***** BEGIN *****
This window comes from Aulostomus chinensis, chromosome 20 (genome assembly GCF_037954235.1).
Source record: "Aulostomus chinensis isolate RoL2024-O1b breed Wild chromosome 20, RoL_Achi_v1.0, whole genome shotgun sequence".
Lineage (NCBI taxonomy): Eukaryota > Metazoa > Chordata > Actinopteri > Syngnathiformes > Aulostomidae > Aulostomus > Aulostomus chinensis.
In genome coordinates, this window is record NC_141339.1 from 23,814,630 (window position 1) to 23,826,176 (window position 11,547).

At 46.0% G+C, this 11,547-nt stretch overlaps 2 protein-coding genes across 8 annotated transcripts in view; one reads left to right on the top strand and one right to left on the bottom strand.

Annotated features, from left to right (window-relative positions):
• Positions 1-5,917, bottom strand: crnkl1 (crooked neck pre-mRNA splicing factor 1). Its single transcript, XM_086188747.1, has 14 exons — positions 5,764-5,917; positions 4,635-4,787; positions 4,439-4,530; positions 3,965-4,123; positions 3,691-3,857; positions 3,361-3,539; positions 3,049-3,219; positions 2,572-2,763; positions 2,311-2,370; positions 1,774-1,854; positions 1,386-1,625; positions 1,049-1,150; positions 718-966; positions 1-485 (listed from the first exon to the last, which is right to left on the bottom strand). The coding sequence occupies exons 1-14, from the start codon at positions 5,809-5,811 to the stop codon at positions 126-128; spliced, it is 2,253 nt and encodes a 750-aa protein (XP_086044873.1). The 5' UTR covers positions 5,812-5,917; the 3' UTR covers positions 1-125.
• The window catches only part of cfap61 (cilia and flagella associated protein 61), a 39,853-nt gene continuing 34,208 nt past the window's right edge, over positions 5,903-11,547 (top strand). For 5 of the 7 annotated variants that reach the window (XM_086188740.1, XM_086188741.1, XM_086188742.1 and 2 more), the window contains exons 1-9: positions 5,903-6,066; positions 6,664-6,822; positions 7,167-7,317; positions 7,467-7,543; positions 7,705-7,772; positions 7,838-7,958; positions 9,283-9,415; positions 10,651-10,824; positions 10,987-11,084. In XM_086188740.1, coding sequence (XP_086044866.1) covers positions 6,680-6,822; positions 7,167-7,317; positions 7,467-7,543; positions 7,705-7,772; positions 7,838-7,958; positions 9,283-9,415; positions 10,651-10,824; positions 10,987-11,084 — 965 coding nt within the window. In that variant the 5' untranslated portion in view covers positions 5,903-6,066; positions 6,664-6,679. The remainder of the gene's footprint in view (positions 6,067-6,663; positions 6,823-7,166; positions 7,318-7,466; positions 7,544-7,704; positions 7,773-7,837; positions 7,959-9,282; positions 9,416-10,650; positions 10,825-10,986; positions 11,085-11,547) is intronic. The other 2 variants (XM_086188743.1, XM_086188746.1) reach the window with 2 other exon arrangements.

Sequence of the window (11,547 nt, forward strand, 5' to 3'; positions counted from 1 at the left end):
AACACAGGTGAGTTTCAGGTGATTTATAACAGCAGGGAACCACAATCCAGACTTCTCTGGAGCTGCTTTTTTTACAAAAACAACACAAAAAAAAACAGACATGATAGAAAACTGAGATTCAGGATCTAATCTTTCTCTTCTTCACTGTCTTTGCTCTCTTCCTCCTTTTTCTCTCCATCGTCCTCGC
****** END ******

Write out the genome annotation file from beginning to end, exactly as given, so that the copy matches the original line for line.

This window comes from Aulostomus chinensis, chromosome 20 (genome assembly GCF_037954235.1).
Source record: "Aulostomus chinensis isolate RoL2024-O1b breed Wild chromosome 20, RoL_Achi_v1.0, whole genome shotgun sequence".
Lineage (NCBI taxonomy): Eukaryota > Metazoa > Chordata > Actinopteri > Syngnathiformes > Aulostomidae > Aulostomus > Aulostomus chinensis.
In genome coordinates, this window is record NC_141339.1 from 23,814,630 (window position 1) to 23,826,176 (window position 11,547).

At 46.0% G+C, this 11,547-nt stretch overlaps 2 protein-coding genes across 8 annotated transcripts in view; one reads left to right on the top strand and one right to left on the bottom strand.

Annotated features, from left to right (window-relative positions):
• Positions 1-5,917, bottom strand: crnkl1 (crooked neck pre-mRNA splicing factor 1). Its single transcript, XM_086188747.1, has 14 exons — positions 5,764-5,917; positions 4,635-4,787; positions 4,439-4,530; positions 3,965-4,123; positions 3,691-3,857; positions 3,361-3,539; positions 3,049-3,219; positions 2,572-2,763; positions 2,311-2,370; positions 1,774-1,854; positions 1,386-1,625; positions 1,049-1,150; positions 718-966; positions 1-485 (listed from the first exon to the last, which is right to left on the bottom strand). The coding sequence occupies exons 1-14, from the start codon at positions 5,809-5,811 to the stop codon at positions 126-128; spliced, it is 2,253 nt and encodes a 750-aa protein (XP_086044873.1). The 5' UTR covers positions 5,812-5,917; the 3' UTR covers positions 1-125.
• The window catches only part of cfap61 (cilia and flagella associated protein 61), a 39,853-nt gene continuing 34,208 nt past the window's right edge, over positions 5,903-11,547 (top strand). For 5 of the 7 annotated variants that reach the window (XM_086188740.1, XM_086188741.1, XM_086188742.1 and 2 more), the window contains exons 1-9: positions 5,903-6,066; positions 6,664-6,822; positions 7,167-7,317; positions 7,467-7,543; positions 7,705-7,772; positions 7,838-7,958; positions 9,283-9,415; positions 10,651-10,824; positions 10,987-11,084. In XM_086188740.1, coding sequence (XP_086044866.1) covers positions 6,680-6,822; positions 7,167-7,317; positions 7,467-7,543; positions 7,705-7,772; positions 7,838-7,958; positions 9,283-9,415; positions 10,651-10,824; positions 10,987-11,084 — 965 coding nt within the window. In that variant the 5' untranslated portion in view covers positions 5,903-6,066; positions 6,664-6,679. The remainder of the gene's footprint in view (positions 6,067-6,663; positions 6,823-7,166; positions 7,318-7,466; positions 7,544-7,704; positions 7,773-7,837; positions 7,959-9,282; positions 9,416-10,650; positions 10,825-10,986; positions 11,085-11,547) is intronic. The other 2 variants (XM_086188743.1, XM_086188746.1) reach the window with 2 other exon arrangements.

Sequence of the window (11,547 nt, forward strand, 5' to 3'; positions counted from 1 at the left end):
AACACAGGTGAGTTTCAGGTGATTTATAACAGCAGGGAACCACAATCCAGACTTCTCTGGAGCTGCTTTTTTTACAAAAACAACACAAAAAAAAACAGACATGATAGAAAACTGAGATTCAGGATCTAATCTTTCTCTTCTTCACTGTCTTTGCTCTCTTCCTCCTTTTTCTCTCCATCGTCCTCGC